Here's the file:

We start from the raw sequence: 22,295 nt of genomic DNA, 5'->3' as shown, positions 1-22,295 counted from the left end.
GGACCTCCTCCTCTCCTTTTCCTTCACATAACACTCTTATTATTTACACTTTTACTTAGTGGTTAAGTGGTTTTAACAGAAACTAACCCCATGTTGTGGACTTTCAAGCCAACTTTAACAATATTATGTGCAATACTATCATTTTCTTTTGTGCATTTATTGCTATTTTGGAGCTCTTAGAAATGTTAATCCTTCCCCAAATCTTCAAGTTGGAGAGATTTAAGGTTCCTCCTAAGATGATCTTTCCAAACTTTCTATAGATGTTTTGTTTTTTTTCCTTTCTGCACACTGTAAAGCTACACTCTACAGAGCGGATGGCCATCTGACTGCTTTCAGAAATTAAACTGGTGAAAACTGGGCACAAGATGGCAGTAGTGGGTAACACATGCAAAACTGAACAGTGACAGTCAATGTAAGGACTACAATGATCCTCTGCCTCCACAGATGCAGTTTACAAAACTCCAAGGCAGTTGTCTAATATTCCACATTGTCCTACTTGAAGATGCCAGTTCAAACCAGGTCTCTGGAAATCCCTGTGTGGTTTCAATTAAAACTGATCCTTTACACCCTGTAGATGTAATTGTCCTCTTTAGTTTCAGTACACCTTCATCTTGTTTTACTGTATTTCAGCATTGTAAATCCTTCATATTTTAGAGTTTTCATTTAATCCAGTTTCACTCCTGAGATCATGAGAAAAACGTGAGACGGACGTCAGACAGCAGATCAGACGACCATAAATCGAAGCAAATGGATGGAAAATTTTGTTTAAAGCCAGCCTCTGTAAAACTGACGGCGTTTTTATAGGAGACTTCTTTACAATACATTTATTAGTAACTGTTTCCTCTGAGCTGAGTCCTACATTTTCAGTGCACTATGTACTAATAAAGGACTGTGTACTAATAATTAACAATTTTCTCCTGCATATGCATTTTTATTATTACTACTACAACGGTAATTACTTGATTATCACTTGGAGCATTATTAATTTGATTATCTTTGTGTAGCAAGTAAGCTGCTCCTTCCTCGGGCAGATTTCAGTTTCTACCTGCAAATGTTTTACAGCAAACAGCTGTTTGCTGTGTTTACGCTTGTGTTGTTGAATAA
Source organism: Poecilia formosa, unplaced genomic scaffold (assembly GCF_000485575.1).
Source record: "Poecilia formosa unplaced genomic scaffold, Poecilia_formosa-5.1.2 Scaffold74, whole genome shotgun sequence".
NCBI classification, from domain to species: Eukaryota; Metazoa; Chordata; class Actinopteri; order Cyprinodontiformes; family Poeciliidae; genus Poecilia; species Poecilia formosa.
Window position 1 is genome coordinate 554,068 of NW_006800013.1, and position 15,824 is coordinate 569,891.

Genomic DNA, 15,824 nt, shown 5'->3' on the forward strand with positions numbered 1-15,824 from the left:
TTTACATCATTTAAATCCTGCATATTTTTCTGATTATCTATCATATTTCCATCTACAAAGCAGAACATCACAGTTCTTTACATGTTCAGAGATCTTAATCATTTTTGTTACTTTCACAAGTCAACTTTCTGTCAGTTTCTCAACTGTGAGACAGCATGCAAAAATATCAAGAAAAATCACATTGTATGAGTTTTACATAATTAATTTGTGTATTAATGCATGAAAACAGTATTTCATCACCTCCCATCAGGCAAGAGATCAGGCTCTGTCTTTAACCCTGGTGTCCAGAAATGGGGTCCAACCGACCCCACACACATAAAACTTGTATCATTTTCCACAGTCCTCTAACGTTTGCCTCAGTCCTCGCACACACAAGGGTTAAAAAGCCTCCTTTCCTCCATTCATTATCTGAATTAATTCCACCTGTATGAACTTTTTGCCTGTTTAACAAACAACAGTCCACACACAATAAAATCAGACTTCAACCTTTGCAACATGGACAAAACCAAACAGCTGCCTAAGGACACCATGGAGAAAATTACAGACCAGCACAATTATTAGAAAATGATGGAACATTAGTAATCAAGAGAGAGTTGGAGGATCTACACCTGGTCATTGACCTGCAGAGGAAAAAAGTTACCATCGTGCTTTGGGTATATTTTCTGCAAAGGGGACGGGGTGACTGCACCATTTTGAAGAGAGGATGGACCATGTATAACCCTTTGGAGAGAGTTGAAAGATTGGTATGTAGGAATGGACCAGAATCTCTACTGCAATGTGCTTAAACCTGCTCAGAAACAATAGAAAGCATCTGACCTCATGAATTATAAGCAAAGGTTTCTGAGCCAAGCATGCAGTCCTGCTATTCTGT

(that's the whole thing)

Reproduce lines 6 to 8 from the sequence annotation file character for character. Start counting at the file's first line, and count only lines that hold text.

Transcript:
Window position 1 is genome coordinate 554,068 of NW_006800013.1, and position 15,824 is coordinate 569,891.

Genomic DNA, 15,824 nt, shown 5'->3' on the forward strand with positions numbered 1-15,824 from the left:
TTTACATCATTTAAATCCTGCATATTTTTCTGATTATCTATCATATTTCCATCTACAAAGCAGAACATCACAGTTCTTTACATGTTCAGAGATCTTAATCATTTTTGTTACTTTCACAAGTCAACTTTCTGTCAGTTTCTCAACTGTGAGACAGCATGCAAAAATATCAAGAAAAATCACATTGTATGAGTTTTACATAATTAATTTGTGTATTAATGCATGAAAACAGTATTTCATCACCTCCCATCAGGCAAGAGATCAGGCTCTGTCTTTAACCCTGGTGTCCAGAAATGGGGTCCAACCGACCCCACACACATAAAACTTGTATCATTTTCCACAGTCCTCTAACGTTTGCCTCAGTCCTCGCACACACAAGGGTTAAAAAGCCTCCTTTCCTCCATTCATTATCTGAATTAATTCCACCTGTATGAACTTTTTGCCTGTTTAACAAACAACAGTCCACACACAATAAAATCAGACTTCAACCTTTGCAACATGGACAAAACCAAACAGCTGCCTAAGGACACCATGGAGAAAATTACAGACCAGCACAATTATTAGAAAATGATGGAACATTAGTAATCAAGAGAGAGTTGGAGGATCTACACCTGGTCATTGACCTGCAGAGGAAAAAAGTTACCATCGTGCTTTGGGTATATTTTCTGCAAAGGGGACGGGGTGACTGCACCATTTTGAAGAGAGGATGGACCATGTATAACCCTTTGGAGAGAGTTGAAAGATTGGTATGTAGGAATGGACCAGAATCTCTACTGCAATGTGCTTAAACCTGCTCAGAAACAATAGAAAGCATCTGACCTCATGAATTATAAGCAAAGGTTTCTGAGCCAAGCATGCAGTCCTGCTATTCTGT